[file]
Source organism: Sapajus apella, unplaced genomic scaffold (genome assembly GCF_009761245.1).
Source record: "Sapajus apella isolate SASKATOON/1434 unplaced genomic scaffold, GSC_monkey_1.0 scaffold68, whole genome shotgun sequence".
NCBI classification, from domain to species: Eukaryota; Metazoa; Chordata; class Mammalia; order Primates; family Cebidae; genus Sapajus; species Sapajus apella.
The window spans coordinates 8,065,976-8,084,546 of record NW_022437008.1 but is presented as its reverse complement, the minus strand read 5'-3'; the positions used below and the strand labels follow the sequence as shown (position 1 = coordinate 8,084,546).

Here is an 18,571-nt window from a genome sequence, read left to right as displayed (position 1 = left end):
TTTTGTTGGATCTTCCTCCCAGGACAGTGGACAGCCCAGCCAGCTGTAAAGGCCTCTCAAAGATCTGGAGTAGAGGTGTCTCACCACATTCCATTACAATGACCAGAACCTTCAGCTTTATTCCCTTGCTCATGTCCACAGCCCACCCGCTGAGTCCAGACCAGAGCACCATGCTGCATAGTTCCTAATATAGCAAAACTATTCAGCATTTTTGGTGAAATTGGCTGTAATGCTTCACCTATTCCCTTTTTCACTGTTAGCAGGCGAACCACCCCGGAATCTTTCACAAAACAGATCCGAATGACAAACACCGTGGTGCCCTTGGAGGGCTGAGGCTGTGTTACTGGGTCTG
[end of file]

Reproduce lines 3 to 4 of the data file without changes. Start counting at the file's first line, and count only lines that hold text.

NCBI classification, from domain to species: Eukaryota; Metazoa; Chordata; class Mammalia; order Primates; family Cebidae; genus Sapajus; species Sapajus apella.
The window spans coordinates 8,065,976-8,084,546 of record NW_022437008.1 but is presented as its reverse complement, the minus strand read 5'-3'; the positions used below and the strand labels follow the sequence as shown (position 1 = coordinate 8,084,546).